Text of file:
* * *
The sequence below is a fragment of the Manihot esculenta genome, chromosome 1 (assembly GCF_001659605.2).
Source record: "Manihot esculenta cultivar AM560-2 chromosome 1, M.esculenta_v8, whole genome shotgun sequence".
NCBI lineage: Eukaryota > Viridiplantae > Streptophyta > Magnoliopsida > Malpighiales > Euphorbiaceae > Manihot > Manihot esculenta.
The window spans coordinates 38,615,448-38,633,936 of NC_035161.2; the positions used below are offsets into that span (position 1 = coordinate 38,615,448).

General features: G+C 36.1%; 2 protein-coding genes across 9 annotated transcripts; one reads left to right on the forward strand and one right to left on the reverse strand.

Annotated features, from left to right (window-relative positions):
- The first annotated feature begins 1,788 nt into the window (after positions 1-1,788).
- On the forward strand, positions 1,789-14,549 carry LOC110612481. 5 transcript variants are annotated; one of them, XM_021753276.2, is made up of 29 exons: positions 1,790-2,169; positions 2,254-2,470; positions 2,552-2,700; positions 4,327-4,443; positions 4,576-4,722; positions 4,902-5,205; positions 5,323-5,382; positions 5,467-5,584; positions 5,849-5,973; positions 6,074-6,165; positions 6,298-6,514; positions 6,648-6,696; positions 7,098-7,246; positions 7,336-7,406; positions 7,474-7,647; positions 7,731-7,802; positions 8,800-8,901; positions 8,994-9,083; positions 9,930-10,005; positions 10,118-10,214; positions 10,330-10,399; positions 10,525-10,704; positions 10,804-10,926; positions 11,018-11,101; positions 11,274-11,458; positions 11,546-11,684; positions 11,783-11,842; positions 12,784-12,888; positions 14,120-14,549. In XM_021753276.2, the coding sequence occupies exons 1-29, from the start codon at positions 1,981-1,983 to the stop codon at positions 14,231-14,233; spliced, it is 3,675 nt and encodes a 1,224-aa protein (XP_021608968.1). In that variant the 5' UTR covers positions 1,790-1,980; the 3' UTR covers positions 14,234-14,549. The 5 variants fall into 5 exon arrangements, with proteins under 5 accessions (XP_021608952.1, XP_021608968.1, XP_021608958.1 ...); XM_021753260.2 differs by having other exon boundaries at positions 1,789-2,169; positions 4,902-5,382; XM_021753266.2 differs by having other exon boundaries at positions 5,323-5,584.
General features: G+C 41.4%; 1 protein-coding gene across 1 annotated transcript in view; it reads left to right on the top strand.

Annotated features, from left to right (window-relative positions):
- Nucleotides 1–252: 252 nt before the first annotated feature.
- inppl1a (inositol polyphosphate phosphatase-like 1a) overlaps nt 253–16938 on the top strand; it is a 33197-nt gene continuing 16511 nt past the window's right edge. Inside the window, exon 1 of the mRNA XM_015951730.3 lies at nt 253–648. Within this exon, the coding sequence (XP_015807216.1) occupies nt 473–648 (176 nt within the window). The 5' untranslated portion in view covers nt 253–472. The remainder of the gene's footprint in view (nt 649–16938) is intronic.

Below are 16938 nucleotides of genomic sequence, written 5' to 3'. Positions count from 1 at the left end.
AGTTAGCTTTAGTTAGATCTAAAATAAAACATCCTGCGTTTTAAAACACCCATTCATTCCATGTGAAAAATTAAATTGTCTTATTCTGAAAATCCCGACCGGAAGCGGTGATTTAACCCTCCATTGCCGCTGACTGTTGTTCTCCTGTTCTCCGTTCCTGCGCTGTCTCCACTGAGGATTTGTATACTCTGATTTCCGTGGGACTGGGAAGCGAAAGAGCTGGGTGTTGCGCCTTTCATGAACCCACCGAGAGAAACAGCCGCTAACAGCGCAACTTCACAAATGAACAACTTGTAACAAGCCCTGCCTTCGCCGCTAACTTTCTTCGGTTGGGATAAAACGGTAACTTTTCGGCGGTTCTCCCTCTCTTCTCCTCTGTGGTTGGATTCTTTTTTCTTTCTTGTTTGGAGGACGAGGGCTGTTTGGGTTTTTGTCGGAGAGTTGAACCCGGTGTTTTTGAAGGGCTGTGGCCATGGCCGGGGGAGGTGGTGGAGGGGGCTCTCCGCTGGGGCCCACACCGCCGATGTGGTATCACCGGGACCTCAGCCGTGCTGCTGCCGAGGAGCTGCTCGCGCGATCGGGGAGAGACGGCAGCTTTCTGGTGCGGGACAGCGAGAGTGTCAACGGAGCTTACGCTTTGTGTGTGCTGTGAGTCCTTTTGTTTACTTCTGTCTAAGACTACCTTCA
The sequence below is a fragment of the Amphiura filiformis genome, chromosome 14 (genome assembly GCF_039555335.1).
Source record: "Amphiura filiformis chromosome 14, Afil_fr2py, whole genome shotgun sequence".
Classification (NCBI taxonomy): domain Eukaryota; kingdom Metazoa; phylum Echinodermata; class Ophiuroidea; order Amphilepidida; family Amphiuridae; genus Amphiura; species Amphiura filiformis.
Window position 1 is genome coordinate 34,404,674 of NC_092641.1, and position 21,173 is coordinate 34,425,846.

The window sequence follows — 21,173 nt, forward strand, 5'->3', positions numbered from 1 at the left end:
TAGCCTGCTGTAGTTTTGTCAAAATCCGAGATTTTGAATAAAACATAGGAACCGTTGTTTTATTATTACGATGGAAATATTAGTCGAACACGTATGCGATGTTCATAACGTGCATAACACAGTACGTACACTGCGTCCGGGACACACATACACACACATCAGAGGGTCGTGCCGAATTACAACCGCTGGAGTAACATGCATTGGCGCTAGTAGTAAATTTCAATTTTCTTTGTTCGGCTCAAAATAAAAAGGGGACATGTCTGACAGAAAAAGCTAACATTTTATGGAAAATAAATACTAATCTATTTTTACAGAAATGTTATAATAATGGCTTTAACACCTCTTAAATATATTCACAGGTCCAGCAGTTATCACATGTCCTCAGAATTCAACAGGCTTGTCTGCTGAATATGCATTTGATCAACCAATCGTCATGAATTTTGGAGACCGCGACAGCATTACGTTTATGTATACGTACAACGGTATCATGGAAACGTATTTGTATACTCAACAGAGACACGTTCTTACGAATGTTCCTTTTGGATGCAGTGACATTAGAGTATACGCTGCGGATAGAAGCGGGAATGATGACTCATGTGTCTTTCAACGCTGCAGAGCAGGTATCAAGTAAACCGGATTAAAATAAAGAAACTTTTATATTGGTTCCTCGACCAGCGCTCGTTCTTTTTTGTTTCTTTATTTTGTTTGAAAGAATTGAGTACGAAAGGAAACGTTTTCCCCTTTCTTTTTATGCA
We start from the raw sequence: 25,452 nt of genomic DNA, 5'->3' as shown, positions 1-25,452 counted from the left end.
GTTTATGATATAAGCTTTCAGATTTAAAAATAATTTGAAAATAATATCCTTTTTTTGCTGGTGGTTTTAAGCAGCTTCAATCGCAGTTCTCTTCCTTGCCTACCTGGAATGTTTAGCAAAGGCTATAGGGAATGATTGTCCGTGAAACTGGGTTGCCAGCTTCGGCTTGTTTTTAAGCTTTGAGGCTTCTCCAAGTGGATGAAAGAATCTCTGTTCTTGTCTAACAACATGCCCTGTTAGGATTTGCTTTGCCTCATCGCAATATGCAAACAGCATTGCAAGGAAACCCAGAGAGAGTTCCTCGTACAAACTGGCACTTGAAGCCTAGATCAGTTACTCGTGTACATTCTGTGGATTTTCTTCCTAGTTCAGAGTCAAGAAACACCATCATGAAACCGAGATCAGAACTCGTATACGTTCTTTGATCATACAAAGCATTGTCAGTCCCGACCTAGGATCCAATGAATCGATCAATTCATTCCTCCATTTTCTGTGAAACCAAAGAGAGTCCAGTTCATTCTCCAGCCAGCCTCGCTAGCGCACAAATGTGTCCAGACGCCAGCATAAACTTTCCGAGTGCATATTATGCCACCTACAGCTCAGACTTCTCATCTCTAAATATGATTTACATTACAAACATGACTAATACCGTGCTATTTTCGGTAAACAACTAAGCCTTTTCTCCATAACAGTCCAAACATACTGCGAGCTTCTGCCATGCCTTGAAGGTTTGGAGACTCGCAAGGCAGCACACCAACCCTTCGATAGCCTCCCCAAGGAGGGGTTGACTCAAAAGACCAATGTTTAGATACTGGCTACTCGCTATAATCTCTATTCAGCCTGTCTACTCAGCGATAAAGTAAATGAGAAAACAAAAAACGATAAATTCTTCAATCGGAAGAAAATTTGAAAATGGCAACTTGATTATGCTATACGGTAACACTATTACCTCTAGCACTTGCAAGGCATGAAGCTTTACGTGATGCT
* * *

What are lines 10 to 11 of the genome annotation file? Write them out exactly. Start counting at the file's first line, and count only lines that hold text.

Annotated features, from left to right (window-relative positions):
- Nucleotides 1–252: 252 nt before the first annotated feature.